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Cycles and trends in U.S. net borrowing flows

  • Nelson H. Barbosa-Filho
  • Codrina Rada von Arnim
  • Lance Taylor
  • Luca Zamparelli

Trend and cyclical patterns of household, business, government, and foreign net borrowing shares of gross domestic product are reviewed using diagrams and covariance decompositions of the identity stating that the sum of the shares equals zero. Household and business net borrowing shares and thereby those sectors' contributions to effective demand are procyclical. Household borrowing over the cycle is led by residential investment. Consumption varies countercyclically, but it is offset by rising taxes as opposed to saving, suggesting that "consumption smoothing" by households as featured in much macro theory is not empirically important. Procyclicality of private net borrowing is countered by a countercyclical government deficit along traditional lines. In terms of trends, "twin" fiscal and foreign deficits appear infrequently, with the household and external deficits being much more closely related. The former is linked to a strong upward trend in health-care spending as a share of disposable income, with a corresponding downward trend in saving after the early 1980s.

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Article provided by M.E. Sharpe, Inc. in its journal Journal of Post Keynesian Economics.

Volume (Year): 30 (2008)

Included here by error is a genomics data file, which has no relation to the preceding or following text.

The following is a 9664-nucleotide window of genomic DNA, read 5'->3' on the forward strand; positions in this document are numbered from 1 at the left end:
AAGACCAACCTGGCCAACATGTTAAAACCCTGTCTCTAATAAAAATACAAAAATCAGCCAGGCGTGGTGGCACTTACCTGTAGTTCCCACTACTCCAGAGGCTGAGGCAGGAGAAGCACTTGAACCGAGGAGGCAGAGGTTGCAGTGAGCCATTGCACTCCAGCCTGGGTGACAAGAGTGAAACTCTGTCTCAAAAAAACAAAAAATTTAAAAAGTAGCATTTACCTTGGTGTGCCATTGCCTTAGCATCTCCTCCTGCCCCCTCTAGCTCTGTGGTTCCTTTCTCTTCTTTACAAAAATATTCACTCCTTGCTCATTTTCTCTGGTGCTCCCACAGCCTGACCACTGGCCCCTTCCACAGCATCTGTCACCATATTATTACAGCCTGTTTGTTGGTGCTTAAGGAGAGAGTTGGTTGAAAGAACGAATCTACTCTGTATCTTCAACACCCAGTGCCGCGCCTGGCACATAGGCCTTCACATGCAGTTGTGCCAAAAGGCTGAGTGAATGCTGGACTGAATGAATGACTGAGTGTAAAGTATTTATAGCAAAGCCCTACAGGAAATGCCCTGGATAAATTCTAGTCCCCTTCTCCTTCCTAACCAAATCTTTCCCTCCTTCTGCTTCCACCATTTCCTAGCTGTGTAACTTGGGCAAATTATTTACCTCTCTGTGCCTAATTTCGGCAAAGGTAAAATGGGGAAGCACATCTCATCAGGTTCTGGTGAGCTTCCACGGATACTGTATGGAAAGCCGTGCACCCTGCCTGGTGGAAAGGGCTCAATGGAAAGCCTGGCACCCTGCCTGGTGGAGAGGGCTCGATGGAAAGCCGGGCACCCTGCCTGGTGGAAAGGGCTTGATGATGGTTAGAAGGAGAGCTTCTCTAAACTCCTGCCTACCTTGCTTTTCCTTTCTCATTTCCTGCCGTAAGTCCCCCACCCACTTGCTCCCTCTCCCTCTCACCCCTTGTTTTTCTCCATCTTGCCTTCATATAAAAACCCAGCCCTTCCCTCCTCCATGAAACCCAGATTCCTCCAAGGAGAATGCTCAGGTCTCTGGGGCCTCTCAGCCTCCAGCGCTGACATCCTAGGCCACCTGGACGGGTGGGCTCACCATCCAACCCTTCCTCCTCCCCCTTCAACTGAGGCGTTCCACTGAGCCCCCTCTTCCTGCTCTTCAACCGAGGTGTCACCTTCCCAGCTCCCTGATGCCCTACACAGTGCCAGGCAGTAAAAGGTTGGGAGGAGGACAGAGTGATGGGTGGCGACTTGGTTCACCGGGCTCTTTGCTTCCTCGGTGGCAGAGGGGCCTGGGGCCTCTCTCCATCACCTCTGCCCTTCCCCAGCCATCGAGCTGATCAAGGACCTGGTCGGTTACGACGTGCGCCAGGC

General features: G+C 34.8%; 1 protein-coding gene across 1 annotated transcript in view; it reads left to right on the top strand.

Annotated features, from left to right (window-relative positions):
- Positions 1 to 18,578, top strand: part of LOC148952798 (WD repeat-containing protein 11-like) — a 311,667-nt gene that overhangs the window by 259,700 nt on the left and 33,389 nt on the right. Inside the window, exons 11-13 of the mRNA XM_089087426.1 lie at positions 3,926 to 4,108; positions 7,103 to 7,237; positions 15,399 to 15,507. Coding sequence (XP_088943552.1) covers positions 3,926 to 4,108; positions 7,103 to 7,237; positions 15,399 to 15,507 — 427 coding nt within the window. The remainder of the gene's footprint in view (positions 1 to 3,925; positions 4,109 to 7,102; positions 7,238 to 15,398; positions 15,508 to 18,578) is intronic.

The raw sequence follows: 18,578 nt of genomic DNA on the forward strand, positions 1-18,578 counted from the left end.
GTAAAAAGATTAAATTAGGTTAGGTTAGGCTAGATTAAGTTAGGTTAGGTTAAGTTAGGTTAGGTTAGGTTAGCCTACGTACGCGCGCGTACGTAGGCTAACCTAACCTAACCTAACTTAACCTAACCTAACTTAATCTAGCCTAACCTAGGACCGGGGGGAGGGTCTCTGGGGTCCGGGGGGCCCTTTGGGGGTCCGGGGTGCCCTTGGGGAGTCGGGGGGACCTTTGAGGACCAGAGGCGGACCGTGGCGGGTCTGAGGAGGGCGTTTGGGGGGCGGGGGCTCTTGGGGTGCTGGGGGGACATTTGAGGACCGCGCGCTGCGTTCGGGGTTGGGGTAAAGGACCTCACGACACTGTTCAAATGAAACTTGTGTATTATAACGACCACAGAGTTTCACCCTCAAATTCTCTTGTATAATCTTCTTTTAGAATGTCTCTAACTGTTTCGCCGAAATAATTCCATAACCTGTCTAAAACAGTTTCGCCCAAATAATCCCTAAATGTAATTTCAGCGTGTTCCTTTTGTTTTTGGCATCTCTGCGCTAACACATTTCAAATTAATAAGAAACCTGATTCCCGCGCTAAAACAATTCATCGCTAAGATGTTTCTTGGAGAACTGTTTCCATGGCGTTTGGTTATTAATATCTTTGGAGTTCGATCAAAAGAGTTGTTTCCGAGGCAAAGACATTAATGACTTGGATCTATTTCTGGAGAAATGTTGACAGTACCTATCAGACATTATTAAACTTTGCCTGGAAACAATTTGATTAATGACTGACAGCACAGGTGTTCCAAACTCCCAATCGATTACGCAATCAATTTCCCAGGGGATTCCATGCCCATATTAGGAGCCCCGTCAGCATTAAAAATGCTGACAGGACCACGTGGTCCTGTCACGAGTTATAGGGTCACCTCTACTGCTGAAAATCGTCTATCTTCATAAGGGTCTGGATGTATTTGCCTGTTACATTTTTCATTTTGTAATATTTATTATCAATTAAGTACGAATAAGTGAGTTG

Issue (Month): 4 (July)
Pages: 623-648

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Handle: RePEc:mes:postke:v:30:y:2008:i:4:p:623-648
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  1. Milton Friedman, 1957. "A Theory of the Consumption Function," NBER Books, National Bureau of Economic Research, Inc, number frie57-1, December.
  2. Nelson H. Barbosa-Filho & Lance Taylor, 2006. "Distributive And Demand Cycles In The Us Economy-A Structuralist Goodwin Model," Metroeconomica, Wiley Blackwell, vol. 57(3), pages 389-411, 07.
  3. William G. Gale & Peter R. Orszag, 2004. "Budget Deficits, National Saving, and Interest Rates," Brookings Papers on Economic Activity, Economic Studies Program, The Brookings Institution, vol. 35(2), pages 101-210.
  4. Chiarella,Carl & Flaschel,Peter & Franke,Reiner, 2005. "Foundations for a Disequilibrium Theory of the Business Cycle," Cambridge Books, Cambridge University Press, number 9780521850254, October.
  5. Milton Friedman, 1957. "Introduction to "A Theory of the Consumption Function"," NBER Chapters, in: A Theory of the Consumption Function, pages 1-6 National Bureau of Economic Research, Inc.
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